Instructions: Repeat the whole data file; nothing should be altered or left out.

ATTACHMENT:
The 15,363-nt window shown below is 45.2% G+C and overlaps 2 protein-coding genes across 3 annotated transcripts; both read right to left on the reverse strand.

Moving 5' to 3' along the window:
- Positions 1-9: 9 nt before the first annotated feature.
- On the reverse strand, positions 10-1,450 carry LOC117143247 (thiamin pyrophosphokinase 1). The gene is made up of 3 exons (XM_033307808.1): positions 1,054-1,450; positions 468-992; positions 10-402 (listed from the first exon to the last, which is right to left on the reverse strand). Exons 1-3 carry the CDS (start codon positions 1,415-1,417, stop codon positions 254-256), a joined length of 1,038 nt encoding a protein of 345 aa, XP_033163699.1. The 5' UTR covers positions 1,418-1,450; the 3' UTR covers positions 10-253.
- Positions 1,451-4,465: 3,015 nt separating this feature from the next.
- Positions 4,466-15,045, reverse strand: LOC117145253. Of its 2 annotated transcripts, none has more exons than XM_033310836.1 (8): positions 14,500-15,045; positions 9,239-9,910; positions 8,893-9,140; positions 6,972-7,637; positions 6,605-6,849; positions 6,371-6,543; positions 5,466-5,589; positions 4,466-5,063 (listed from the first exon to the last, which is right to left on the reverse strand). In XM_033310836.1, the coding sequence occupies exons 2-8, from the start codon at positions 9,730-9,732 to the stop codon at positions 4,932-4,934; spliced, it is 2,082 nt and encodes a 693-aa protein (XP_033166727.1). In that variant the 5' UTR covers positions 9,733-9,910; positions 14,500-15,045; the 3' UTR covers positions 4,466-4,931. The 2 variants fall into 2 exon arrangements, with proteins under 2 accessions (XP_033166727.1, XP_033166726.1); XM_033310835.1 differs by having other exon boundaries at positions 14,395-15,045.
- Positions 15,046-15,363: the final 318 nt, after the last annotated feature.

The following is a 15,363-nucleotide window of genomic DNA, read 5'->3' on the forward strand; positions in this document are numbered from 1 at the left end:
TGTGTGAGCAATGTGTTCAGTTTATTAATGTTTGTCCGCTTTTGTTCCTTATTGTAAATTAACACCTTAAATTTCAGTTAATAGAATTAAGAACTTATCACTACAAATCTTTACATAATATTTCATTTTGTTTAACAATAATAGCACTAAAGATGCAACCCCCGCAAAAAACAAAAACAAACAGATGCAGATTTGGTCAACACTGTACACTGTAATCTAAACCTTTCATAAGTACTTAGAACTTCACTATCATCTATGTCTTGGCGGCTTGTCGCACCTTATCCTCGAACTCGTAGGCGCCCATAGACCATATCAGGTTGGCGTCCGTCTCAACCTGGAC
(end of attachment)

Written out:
The 15,363-nt window shown below is 45.2% G+C and overlaps 2 protein-coding genes across 3 annotated transcripts; both read right to left on the reverse strand.

Moving 5' to 3' along the window:
- Positions 1-9: 9 nt before the first annotated feature.
- On the reverse strand, positions 10-1,450 carry LOC117143247 (thiamin pyrophosphokinase 1). The gene is made up of 3 exons (XM_033307808.1): positions 1,054-1,450; positions 468-992; positions 10-402 (listed from the first exon to the last, which is right to left on the reverse strand). Exons 1-3 carry the CDS (start codon positions 1,415-1,417, stop codon positions 254-256), a joined length of 1,038 nt encoding a protein of 345 aa, XP_033163699.1. The 5' UTR covers positions 1,418-1,450; the 3' UTR covers positions 10-253.
- Positions 1,451-4,465: 3,015 nt separating this feature from the next.
- Positions 4,466-15,045, reverse strand: LOC117145253. Of its 2 annotated transcripts, none has more exons than XM_033310836.1 (8): positions 14,500-15,045; positions 9,239-9,910; positions 8,893-9,140; positions 6,972-7,637; positions 6,605-6,849; positions 6,371-6,543; positions 5,466-5,589; positions 4,466-5,063 (listed from the first exon to the last, which is right to left on the reverse strand). In XM_033310836.1, the coding sequence occupies exons 2-8, from the start codon at positions 9,730-9,732 to the stop codon at positions 4,932-4,934; spliced, it is 2,082 nt and encodes a 693-aa protein (XP_033166727.1). In that variant the 5' UTR covers positions 9,733-9,910; positions 14,500-15,045; the 3' UTR covers positions 4,466-4,931. The 2 variants fall into 2 exon arrangements, with proteins under 2 accessions (XP_033166727.1, XP_033166726.1); XM_033310835.1 differs by having other exon boundaries at positions 14,395-15,045.
- Positions 15,046-15,363: the final 318 nt, after the last annotated feature.

The following is a 15,363-nucleotide window of genomic DNA, read 5'->3' on the forward strand; positions in this document are numbered from 1 at the left end:
TGTGTGAGCAATGTGTTCAGTTTATTAATGTTTGTCCGCTTTTGTTCCTTATTGTAAATTAACACCTTAAATTTCAGTTAATAGAATTAAGAACTTATCACTACAAATCTTTACATAATATTTCATTTTGTTTAACAATAATAGCACTAAAGATGCAACCCCCGCAAAAAACAAAAACAAACAGATGCAGATTTGGTCAACACTGTACACTGTAATCTAAACCTTTCATAAGTACTTAGAACTTCACTATCATCTATGTCTTGGCGGCTTGTCGCACCTTATCCTCGAACTCGTAGGCGCCCATAGACCATATCAGGTTGGCGTCCGTCTCAACCTGGAC